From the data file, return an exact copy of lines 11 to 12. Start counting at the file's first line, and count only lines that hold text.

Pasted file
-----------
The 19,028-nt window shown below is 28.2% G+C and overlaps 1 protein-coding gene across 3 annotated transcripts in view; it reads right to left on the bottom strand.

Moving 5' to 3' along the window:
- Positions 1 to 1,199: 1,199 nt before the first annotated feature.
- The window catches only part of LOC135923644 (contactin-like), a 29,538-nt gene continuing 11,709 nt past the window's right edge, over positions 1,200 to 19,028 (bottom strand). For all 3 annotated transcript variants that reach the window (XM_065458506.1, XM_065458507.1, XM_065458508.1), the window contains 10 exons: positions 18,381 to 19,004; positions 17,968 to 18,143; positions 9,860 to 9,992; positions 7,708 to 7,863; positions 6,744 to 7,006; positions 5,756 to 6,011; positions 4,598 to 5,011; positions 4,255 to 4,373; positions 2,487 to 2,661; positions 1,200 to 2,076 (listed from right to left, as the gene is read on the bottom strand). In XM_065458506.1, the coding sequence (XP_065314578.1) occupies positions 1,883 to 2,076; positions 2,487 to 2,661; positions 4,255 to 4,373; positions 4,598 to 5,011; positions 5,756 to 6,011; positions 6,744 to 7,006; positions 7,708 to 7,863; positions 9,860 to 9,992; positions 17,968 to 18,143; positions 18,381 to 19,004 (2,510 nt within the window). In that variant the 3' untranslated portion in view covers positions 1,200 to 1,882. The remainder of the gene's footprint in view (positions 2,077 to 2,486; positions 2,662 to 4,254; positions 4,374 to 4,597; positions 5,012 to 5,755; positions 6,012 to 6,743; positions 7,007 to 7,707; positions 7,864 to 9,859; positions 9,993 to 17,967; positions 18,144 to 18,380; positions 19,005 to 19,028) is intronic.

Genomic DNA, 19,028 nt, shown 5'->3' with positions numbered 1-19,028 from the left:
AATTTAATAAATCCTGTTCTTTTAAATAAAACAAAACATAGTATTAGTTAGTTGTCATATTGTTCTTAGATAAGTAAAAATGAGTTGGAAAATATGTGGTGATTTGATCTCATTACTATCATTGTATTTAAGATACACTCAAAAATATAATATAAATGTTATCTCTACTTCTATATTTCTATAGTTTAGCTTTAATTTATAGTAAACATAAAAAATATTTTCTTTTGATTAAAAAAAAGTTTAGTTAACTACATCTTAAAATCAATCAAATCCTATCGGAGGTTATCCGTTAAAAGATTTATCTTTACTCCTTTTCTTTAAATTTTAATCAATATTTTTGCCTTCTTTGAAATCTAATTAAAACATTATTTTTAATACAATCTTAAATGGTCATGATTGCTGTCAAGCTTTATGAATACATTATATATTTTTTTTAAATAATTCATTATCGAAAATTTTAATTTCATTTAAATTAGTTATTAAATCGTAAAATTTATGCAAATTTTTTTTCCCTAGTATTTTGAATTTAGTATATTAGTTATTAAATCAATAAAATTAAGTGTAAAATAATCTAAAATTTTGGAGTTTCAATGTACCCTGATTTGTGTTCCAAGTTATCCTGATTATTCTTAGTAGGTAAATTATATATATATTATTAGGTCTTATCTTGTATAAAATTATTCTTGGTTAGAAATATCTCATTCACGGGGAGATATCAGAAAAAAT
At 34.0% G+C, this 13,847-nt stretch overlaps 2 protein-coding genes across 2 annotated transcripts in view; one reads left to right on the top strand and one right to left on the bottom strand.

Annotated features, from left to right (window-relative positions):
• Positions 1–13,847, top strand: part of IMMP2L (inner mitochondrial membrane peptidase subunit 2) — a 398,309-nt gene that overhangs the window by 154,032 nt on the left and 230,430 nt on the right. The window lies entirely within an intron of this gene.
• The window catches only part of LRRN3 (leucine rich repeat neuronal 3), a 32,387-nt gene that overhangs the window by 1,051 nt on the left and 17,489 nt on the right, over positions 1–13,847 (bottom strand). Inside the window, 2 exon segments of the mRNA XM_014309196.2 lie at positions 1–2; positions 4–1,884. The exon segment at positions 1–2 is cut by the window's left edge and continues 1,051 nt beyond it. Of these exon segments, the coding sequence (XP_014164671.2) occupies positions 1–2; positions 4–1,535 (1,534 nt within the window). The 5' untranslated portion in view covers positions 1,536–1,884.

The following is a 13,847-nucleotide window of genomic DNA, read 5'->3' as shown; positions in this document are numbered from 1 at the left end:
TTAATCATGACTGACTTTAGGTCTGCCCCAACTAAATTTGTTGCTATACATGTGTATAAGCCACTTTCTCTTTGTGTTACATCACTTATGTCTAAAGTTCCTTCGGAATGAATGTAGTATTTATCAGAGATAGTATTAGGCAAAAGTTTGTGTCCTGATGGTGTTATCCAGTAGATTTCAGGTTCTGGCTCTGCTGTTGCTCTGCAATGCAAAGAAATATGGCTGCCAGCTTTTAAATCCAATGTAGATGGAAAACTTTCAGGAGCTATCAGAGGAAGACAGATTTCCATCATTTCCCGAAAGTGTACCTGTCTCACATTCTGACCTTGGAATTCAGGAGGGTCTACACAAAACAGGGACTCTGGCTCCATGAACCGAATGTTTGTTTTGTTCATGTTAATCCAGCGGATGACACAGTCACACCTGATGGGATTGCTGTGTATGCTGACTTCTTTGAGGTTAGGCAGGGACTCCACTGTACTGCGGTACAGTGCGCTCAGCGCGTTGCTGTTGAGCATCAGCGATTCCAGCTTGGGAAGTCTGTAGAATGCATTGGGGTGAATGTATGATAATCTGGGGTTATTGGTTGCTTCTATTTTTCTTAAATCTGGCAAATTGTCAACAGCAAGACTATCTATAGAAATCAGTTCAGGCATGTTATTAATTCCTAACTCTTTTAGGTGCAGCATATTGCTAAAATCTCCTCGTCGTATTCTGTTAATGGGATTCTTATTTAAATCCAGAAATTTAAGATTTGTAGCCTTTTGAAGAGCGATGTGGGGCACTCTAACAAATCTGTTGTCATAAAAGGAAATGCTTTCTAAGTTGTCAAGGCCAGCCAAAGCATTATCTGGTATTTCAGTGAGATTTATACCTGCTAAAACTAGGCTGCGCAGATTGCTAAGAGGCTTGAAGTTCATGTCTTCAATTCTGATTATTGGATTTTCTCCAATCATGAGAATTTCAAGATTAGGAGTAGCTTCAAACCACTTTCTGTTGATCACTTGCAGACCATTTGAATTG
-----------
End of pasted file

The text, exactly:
The following is a 13,847-nucleotide window of genomic DNA, read 5'->3' as shown; positions in this document are numbered from 1 at the left end:
TTAATCATGACTGACTTTAGGTCTGCCCCAACTAAATTTGTTGCTATACATGTGTATAAGCCACTTTCTCTTTGTGTTACATCACTTATGTCTAAAGTTCCTTCGGAATGAATGTAGTATTTATCAGAGATAGTATTAGGCAAAAGTTTGTGTCCTGATGGTGTTATCCAGTAGATTTCAGGTTCTGGCTCTGCTGTTGCTCTGCAATGCAAAGAAATATGGCTGCCAGCTTTTAAATCCAATGTAGATGGAAAACTTTCAGGAGCTATCAGAGGAAGACAGATTTCCATCATTTCCCGAAAGTGTACCTGTCTCACATTCTGACCTTGGAATTCAGGAGGGTCTACACAAAACAGGGACTCTGGCTCCATGAACCGAATGTTTGTTTTGTTCATGTTAATCCAGCGGATGACACAGTCACACCTGATGGGATTGCTGTGTATGCTGACTTCTTTGAGGTTAGGCAGGGACTCCACTGTACTGCGGTACAGTGCGCTCAGCGCGTTGCTGTTGAGCATCAGCGATTCCAGCTTGGGAAGTCTGTAGAATGCATTGGGGTGAATGTATGATAATCTGGGGTTATTGGTTGCTTCTATTTTTCTTAAATCTGGCAAATTGTCAACAGCAAGACTATCTATAGAAATCAGTTCAGGCATGTTATTAATTCCTAACTCTTTTAGGTGCAGCATATTGCTAAAATCTCCTCGTCGTATTCTGTTAATGGGATTCTTATTTAAATCCAGAAATTTAAGATTTGTAGCCTTTTGAAGAGCGATGTGGGGCACTCTAACAAATCTGTTGTCATAAAAGGAAATGCTTTCTAAGTTGTCAAGGCCAGCCAAAGCATTATCTGGTATTTCAGTGAGATTTATACCTGCTAAAACTAGGCTGCGCAGATTGCTAAGAGGCTTGAAGTTCATGTCTTCAATTCTGATTATTGGATTTTCTCCAATCATGAGAATTTCAAGATTAGGAGTAGCTTCAAACCACTTTCTGTTGATCACTTGCAGACCATTTGAATTG